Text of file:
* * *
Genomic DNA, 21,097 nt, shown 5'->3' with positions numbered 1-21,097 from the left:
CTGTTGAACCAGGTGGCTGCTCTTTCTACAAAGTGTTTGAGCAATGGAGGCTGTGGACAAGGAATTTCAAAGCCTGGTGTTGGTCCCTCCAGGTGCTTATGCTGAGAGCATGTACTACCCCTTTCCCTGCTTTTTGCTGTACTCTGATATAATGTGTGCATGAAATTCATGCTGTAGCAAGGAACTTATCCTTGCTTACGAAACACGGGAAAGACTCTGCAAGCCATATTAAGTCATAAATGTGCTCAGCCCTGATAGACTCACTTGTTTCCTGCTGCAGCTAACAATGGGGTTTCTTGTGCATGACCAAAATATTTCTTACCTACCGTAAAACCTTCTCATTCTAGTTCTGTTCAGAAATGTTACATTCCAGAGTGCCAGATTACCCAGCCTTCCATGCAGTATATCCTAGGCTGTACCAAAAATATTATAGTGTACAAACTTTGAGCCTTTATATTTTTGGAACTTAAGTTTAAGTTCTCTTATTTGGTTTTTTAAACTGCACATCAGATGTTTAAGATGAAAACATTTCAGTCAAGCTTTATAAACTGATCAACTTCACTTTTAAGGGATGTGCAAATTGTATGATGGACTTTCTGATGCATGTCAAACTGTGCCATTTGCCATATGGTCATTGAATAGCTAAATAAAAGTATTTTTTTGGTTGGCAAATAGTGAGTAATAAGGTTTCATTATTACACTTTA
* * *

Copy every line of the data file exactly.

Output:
Genomic DNA, 21,097 nt, shown 5'->3' with positions numbered 1-21,097 from the left:
CTGTTGAACCAGGTGGCTGCTCTTTCTACAAAGTGTTTGAGCAATGGAGGCTGTGGACAAGGAATTTCAAAGCCTGGTGTTGGTCCCTCCAGGTGCTTATGCTGAGAGCATGTACTACCCCTTTCCCTGCTTTTTGCTGTACTCTGATATAATGTGTGCATGAAATTCATGCTGTAGCAAGGAACTTATCCTTGCTTACGAAACACGGGAAAGACTCTGCAAGCCATATTAAGTCATAAATGTGCTCAGCCCTGATAGACTCACTTGTTTCCTGCTGCAGCTAACAATGGGGTTTCTTGTGCATGACCAAAATATTTCTTACCTACCGTAAAACCTTCTCATTCTAGTTCTGTTCAGAAATGTTACATTCCAGAGTGCCAGATTACCCAGCCTTCCATGCAGTATATCCTAGGCTGTACCAAAAATATTATAGTGTACAAACTTTGAGCCTTTATATTTTTGGAACTTAAGTTTAAGTTCTCTTATTTGGTTTTTTAAACTGCACATCAGATGTTTAAGATGAAAACATTTCAGTCAAGCTTTATAAACTGATCAACTTCACTTTTAAGGGATGTGCAAATTGTATGATGGACTTTCTGATGCATGTCAAACTGTGCCATTTGCCATATGGTCATTGAATAGCTAAATAAAAGTATTTTTTTGGTTGGCAAATAGTGAGTAATAAGGTTTCATTATTACACTTTA